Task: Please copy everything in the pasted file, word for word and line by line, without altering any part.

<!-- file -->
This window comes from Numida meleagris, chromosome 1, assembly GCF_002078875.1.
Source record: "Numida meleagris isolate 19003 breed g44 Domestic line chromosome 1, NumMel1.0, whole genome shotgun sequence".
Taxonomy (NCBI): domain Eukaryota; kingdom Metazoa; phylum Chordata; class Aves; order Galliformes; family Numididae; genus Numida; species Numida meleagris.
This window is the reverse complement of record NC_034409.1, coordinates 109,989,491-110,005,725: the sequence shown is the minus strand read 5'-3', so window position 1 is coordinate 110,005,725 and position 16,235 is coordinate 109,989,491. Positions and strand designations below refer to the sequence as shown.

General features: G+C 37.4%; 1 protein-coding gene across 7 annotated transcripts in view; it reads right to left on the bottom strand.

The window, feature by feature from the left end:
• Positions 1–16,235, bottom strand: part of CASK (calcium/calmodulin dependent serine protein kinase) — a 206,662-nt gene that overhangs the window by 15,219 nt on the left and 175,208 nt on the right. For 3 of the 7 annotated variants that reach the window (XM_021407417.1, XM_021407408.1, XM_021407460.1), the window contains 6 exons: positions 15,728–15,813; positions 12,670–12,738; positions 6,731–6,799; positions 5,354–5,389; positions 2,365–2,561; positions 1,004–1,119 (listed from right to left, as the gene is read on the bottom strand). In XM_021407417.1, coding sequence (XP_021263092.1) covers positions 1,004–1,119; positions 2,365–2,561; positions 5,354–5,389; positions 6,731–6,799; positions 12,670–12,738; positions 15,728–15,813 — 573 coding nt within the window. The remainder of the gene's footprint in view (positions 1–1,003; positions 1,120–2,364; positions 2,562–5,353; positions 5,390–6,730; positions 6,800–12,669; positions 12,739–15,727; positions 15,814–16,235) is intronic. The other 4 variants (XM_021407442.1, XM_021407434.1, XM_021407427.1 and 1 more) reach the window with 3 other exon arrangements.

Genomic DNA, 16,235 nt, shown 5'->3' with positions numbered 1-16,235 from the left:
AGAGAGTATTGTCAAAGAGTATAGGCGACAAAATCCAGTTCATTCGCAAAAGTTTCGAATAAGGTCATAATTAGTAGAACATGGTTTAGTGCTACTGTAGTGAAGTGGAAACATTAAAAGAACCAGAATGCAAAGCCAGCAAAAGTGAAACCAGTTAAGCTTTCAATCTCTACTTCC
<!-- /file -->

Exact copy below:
This window comes from Numida meleagris, chromosome 1, assembly GCF_002078875.1.
Source record: "Numida meleagris isolate 19003 breed g44 Domestic line chromosome 1, NumMel1.0, whole genome shotgun sequence".
Taxonomy (NCBI): domain Eukaryota; kingdom Metazoa; phylum Chordata; class Aves; order Galliformes; family Numididae; genus Numida; species Numida meleagris.
This window is the reverse complement of record NC_034409.1, coordinates 109,989,491-110,005,725: the sequence shown is the minus strand read 5'-3', so window position 1 is coordinate 110,005,725 and position 16,235 is coordinate 109,989,491. Positions and strand designations below refer to the sequence as shown.

General features: G+C 37.4%; 1 protein-coding gene across 7 annotated transcripts in view; it reads right to left on the bottom strand.

The window, feature by feature from the left end:
• Positions 1–16,235, bottom strand: part of CASK (calcium/calmodulin dependent serine protein kinase) — a 206,662-nt gene that overhangs the window by 15,219 nt on the left and 175,208 nt on the right. For 3 of the 7 annotated variants that reach the window (XM_021407417.1, XM_021407408.1, XM_021407460.1), the window contains 6 exons: positions 15,728–15,813; positions 12,670–12,738; positions 6,731–6,799; positions 5,354–5,389; positions 2,365–2,561; positions 1,004–1,119 (listed from right to left, as the gene is read on the bottom strand). In XM_021407417.1, coding sequence (XP_021263092.1) covers positions 1,004–1,119; positions 2,365–2,561; positions 5,354–5,389; positions 6,731–6,799; positions 12,670–12,738; positions 15,728–15,813 — 573 coding nt within the window. The remainder of the gene's footprint in view (positions 1–1,003; positions 1,120–2,364; positions 2,562–5,353; positions 5,390–6,730; positions 6,800–12,669; positions 12,739–15,727; positions 15,814–16,235) is intronic. The other 4 variants (XM_021407442.1, XM_021407434.1, XM_021407427.1 and 1 more) reach the window with 3 other exon arrangements.

Genomic DNA, 16,235 nt, shown 5'->3' with positions numbered 1-16,235 from the left:
AGAGAGTATTGTCAAAGAGTATAGGCGACAAAATCCAGTTCATTCGCAAAAGTTTCGAATAAGGTCATAATTAGTAGAACATGGTTTAGTGCTACTGTAGTGAAGTGGAAACATTAAAAGAACCAGAATGCAAAGCCAGCAAAAGTGAAACCAGTTAAGCTTTCAATCTCTACTTCC